Internet-based commerce knows few boundaries, spanning continents with ease. It does know, however, multi-pronged data privacy regimes that cross cultural and linguistic borders. Does a company have to learn the privacy laws of every individual country that its operations touches? Luckily, the general answer is “no,” as explored below.

First, let’s not make the common mistake of conflating the fields of data privacy and data security. The latter is really about preventing access to information and security breaches, and the former is the separate task of affirmatively regulating to whom access is granted.

Perhaps 240 countries have individual privacy frameworks. Among them: India; Hong Kong; Brazil; and Mexico. Doing business via Internet there makes it necessary to do some digging on the particulars of each country’s compliance regime. Two major regions, though, have systemic privacy regulations that are reasoned, collaborative efforts. They are, respectively, the European Union (“EU”) and an Asia-Pacific Economic Cooperation (“APEC”) conglomerate.

The U.S. and the EU have had a Privacy Safe Harbor agreement in place since 2000 that makes compliance and trade easier for the parties. There are even some model contracts containing provisions authorized by the EU. On the U.S. end, one of the Safe Harbor requirements is that an officer of the subject enterprise certify to the U.S. Department of Commerce that an internal privacy measures audit has been conducted and the entity meets the specifications of the Safe Harbor’s checklist.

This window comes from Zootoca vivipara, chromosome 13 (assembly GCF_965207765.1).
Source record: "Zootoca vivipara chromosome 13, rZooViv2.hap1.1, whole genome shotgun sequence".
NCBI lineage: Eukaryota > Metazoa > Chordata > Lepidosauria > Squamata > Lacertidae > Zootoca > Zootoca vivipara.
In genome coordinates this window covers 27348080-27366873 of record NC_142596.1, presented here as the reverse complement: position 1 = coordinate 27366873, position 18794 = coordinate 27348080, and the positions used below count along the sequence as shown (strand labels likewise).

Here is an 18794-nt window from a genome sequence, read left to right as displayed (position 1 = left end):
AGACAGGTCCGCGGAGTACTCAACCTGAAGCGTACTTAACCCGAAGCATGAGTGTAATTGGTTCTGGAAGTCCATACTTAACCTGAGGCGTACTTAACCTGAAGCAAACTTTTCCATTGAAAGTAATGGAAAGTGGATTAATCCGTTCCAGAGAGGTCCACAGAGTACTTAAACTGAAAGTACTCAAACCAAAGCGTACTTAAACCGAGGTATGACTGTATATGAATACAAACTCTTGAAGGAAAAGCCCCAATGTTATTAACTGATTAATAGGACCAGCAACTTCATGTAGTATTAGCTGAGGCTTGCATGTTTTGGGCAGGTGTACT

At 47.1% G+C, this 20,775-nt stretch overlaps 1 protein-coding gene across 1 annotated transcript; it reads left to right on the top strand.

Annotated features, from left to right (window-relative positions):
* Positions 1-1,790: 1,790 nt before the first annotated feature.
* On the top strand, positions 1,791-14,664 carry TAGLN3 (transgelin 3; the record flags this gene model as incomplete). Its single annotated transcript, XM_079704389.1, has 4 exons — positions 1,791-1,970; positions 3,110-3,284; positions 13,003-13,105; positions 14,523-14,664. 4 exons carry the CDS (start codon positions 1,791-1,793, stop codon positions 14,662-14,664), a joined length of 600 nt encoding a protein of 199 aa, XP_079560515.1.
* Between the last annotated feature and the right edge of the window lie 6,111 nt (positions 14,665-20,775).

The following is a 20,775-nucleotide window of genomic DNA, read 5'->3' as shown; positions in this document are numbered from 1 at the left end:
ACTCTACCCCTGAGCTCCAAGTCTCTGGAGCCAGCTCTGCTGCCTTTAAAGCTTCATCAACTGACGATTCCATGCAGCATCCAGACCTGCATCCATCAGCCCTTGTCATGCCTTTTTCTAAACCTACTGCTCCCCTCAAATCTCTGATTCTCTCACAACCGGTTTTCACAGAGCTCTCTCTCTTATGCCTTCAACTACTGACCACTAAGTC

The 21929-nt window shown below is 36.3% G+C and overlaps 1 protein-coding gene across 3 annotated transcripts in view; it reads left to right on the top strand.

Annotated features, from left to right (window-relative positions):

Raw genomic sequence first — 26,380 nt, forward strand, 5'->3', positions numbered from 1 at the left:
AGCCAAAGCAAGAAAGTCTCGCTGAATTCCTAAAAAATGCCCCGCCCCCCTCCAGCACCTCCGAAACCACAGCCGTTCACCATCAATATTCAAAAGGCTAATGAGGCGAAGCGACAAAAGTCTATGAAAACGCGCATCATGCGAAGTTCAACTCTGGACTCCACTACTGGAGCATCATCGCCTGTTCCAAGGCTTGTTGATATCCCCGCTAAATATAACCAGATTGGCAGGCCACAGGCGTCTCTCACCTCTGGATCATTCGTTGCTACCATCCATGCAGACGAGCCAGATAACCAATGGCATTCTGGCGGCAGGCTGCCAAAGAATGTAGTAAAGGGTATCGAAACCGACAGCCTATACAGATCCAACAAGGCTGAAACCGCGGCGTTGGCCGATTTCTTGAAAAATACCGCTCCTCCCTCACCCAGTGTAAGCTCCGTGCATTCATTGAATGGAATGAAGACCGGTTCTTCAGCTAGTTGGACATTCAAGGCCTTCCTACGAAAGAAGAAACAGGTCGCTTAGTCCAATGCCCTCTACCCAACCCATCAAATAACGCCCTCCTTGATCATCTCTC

The APEC regulations are viewed as superior in some circles, as they cover a number of major economies not part of the Safe Harbor rubric. Some geographic outliers like New Zealand and the U.S. are also APEC-participating economies. APEC has a very exact and systematic 51-question survey checklist. Some U.S. general counsel believe that the APEC framework covers the most bases for an enterprise attempting to comply with numerous scattered privacy rules. Get it right according to APEC, and you may be sufficiently compliant in many other places. The APEC privacy regulations are actually not in effect quite yet, but many general counsel are tuning up for them now.

U.S. businesses can find some additional guidance on these international privacy matters at www.export.gov.

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